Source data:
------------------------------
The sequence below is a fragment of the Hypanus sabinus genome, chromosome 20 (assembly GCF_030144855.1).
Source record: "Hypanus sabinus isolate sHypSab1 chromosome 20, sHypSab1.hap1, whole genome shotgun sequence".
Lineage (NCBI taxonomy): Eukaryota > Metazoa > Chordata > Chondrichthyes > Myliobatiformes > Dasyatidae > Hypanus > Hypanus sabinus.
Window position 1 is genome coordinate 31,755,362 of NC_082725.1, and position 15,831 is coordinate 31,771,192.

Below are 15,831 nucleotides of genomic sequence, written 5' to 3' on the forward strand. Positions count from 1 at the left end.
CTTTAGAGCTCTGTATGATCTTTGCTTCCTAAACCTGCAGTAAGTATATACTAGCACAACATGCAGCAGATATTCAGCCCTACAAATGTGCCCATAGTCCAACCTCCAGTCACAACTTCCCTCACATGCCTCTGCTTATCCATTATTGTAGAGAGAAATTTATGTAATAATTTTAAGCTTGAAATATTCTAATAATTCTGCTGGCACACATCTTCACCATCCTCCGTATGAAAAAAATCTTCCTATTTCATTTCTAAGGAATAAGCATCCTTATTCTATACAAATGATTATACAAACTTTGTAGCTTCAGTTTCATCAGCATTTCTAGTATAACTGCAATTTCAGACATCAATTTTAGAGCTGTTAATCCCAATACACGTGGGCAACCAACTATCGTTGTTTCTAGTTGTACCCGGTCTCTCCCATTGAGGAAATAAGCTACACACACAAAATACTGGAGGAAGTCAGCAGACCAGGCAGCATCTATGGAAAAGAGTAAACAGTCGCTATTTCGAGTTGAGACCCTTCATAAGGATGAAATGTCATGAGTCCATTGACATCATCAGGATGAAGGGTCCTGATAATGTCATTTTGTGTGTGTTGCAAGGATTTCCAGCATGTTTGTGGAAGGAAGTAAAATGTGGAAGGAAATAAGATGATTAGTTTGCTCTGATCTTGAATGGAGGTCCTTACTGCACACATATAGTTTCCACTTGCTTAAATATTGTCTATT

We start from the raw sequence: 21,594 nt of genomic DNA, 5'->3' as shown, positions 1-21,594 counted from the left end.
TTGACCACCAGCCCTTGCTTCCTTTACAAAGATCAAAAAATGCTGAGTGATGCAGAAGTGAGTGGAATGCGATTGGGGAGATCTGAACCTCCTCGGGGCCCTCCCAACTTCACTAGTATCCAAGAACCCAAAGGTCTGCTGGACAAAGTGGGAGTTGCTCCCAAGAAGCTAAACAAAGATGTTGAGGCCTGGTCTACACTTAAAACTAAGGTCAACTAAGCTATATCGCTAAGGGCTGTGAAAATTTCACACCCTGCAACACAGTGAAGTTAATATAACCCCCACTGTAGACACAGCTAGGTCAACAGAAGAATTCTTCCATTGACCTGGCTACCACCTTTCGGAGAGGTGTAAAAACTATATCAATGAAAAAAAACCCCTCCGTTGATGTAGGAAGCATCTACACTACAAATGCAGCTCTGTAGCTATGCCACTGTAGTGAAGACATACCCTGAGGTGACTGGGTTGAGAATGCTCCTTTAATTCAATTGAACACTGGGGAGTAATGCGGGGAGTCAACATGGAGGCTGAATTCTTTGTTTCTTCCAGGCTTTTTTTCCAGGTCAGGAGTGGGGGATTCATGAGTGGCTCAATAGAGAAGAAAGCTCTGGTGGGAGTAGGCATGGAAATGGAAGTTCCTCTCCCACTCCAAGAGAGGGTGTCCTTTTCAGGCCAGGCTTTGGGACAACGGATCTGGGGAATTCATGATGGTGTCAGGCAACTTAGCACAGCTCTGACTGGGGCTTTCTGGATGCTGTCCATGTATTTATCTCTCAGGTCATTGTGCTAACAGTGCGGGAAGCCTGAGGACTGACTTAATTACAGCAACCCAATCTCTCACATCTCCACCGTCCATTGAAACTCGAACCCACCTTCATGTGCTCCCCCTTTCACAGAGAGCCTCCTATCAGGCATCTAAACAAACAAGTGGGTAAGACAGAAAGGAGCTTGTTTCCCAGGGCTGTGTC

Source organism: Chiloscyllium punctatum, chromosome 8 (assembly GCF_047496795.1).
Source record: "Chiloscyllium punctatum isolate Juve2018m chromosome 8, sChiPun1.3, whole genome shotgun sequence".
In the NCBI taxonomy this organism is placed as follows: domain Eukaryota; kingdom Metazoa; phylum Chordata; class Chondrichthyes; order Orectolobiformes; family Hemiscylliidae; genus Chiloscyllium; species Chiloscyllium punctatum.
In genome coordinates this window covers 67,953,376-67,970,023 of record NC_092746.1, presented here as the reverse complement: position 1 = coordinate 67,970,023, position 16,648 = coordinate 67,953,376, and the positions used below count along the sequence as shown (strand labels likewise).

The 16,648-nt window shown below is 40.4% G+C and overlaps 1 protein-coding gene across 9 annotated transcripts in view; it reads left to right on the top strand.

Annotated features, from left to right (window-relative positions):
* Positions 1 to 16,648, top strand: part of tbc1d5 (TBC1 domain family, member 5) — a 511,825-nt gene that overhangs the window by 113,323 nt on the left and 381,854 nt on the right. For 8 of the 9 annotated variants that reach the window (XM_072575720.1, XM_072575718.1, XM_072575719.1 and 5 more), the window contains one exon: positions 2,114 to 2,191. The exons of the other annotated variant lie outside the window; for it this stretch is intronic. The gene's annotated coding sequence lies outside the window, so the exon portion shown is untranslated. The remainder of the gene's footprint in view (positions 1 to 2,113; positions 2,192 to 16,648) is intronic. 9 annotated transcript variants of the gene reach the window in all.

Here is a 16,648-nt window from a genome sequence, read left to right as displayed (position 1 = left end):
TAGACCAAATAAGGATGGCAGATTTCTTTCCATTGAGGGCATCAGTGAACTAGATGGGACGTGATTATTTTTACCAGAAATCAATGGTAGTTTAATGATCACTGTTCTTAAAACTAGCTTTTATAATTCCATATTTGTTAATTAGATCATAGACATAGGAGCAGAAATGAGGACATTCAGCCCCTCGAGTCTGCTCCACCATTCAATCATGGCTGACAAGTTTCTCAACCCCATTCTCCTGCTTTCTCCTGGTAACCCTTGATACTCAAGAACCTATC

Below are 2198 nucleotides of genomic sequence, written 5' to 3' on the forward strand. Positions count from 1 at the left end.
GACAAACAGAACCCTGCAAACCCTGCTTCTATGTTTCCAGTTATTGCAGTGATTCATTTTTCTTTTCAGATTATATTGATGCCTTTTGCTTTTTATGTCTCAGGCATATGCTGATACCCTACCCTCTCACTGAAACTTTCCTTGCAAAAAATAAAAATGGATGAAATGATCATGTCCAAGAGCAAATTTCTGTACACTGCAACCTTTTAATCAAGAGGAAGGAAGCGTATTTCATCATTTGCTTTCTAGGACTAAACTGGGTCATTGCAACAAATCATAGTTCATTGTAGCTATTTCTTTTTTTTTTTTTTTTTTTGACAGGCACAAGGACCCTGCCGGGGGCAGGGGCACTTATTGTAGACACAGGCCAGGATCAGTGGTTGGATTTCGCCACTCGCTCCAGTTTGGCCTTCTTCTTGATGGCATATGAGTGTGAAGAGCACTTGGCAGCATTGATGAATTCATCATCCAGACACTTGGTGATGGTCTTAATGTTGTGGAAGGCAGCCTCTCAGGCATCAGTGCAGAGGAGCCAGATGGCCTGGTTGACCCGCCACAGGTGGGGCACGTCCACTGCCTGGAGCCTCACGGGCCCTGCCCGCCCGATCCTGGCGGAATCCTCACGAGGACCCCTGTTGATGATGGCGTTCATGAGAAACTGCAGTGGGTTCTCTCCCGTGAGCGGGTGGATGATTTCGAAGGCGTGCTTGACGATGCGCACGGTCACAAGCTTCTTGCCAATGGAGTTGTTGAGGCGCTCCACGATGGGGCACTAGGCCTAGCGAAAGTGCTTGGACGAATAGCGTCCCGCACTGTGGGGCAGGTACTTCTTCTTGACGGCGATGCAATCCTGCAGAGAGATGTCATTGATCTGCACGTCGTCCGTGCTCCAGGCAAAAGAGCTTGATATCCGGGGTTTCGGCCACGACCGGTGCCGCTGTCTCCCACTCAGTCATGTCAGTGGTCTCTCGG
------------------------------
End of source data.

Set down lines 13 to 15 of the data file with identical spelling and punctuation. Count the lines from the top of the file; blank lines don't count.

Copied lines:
The 16,648-nt window shown below is 40.4% G+C and overlaps 1 protein-coding gene across 9 annotated transcripts in view; it reads left to right on the top strand.

Annotated features, from left to right (window-relative positions):
* Positions 1 to 16,648, top strand: part of tbc1d5 (TBC1 domain family, member 5) — a 511,825-nt gene that overhangs the window by 113,323 nt on the left and 381,854 nt on the right. For 8 of the 9 annotated variants that reach the window (XM_072575720.1, XM_072575718.1, XM_072575719.1 and 5 more), the window contains one exon: positions 2,114 to 2,191. The exons of the other annotated variant lie outside the window; for it this stretch is intronic. The gene's annotated coding sequence lies outside the window, so the exon portion shown is untranslated. The remainder of the gene's footprint in view (positions 1 to 2,113; positions 2,192 to 16,648) is intronic. 9 annotated transcript variants of the gene reach the window in all.